I did have a question. I was wondering if there is a historical reason why there is a little upward shoot of this in Indiana. My guess is the Great Depression, but with our varied immigration history, it could be anything. It is so interesting how so many accents are within the English speaking world! I’m geeking out a little bit. Thank you for all of your help!!

Robin E.

says: Customer Service

Interesting question about the history of the Pin Pen Merger, Erika. Here is what Wikipedia has to say about it. As best as I can discern, it seems the merger shifted northward from the southern states in the decades following the Civil War. Good guess on the Great Depression, but it appears that that spread the merger westward, not northward.

Erika

says:

Thanks for the info! So interesting!!

Jennifer B

says:

Thanks for this! We are not in the blue area, but my 1st grader is having a difficult time with short i or short e spelling excercises. He has been so frustrated. Going to try the suggestions here and hope it finally clicks! Thanks again!

Robin E.

says: Customer Service

Let me know how it goes, Jennifer. I’m interested in knowing if this helps your child or if you need additional ideas.

Paulette

says:

I can not hear vowel sounds is there a book or program where I can put in vowel sound are marked long or short?

Robin E.

says: Customer Service

Paulette,
Our Phonogram Sounds app will speak phonogram sounds for you. The vowels are A, E, I, O, and U and the first sound of each is short and the second sound of each is long.

Is this what you were asking about, or is there something else you need?

Mel

says:

I have an ELL student who is unable to pronounce the short i sound– he always pronounces it like the short e sound. We are in Tennessee, a state that is in the blue area. I pronounce words like pin and pen the same, but I am careful to say them as different words when speaking to students like him. Any suggestions on how to help him pronounce the short i sound correctly?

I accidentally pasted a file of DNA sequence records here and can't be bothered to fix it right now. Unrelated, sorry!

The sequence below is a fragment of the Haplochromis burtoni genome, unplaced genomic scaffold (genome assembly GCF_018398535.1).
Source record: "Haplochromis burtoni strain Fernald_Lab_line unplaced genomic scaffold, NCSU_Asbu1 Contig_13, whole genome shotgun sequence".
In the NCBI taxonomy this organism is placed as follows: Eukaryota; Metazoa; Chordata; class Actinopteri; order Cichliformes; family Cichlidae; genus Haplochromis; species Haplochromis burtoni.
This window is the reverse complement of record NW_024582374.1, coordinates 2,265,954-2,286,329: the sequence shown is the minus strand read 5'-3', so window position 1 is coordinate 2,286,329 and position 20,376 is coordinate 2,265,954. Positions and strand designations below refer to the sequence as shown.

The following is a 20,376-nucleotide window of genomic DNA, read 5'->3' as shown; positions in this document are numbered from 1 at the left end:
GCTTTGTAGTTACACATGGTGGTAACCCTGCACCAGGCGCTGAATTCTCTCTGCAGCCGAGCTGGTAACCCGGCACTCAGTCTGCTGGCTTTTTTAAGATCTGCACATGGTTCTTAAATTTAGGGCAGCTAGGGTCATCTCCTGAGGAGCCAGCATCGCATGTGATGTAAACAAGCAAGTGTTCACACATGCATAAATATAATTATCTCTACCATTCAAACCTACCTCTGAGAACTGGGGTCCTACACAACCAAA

Robin E.

says: Customer Service

Mel,
I think you will find the videos from Rachel’s English helpful. These videos are made for adult English Language Learners and are complicated and detailed, so you will need to view them and learn from them to help your student. They will help you to teach your student the differences in mouth, jaw, tongue, and lip placement for sounds. You may also consider referring him to speech therapy for additional professional help with this sound and others.

Regardless, when short i and short e are so thoroughly merged, students often have to learn these words by sight as if they were homophones. Pin and pen (and mint/meant, bit/bet, and many others) may have to be treated the way words like there and their are.

I’m sorry I’m not more help with this, Mel. Such sound mergers can be tricky, to the point that it can become difficult for someone who grew up with such a merger to even hear the difference. I know this personally, as I grew up with the western North American cot/caught merger, where the sounds of short o and aw/au have merged to be the same sound. Even with Rachel’s English’s very careful and exaggerated pronunciation, I have a lot of trouble hearing the difference between the sounds.

Barbara

says:

I am tutoring a first grader who lives in Texas. He pronounces them the same.

Robin E.

says: Customer Service

Barbara,
Yes, short I and short E are the same for most Texans. Let me know if you need more ideas than what is in this blog post to help your student learn to spell words with these sounds.

June

says:

I am so glad I found this. I have a student who cannot differentiate between the short i and e. He is from one of the states in blue. Now I never knew that some areas in the country pronounce them the same. Now I know how to help him, because I never had this situation before. Thank you!

Robin E.

says: Customer Service

You’re welcome, June! The Pin/Pen Merger is just one regional accent that can play havoc on learning to read and spell, but it’s just a widespread one for such very common vowel sounds. Another is the Cot/Caught Merger, common in western North America. In it, the short O, AU, AW, and third sound of A are all the same sound, so cot and caught are perfect homophones.

If you have other questions about distinguishing sounds or having trouble with spelling, just ask. I find regional accents and various spelling issues fascinating!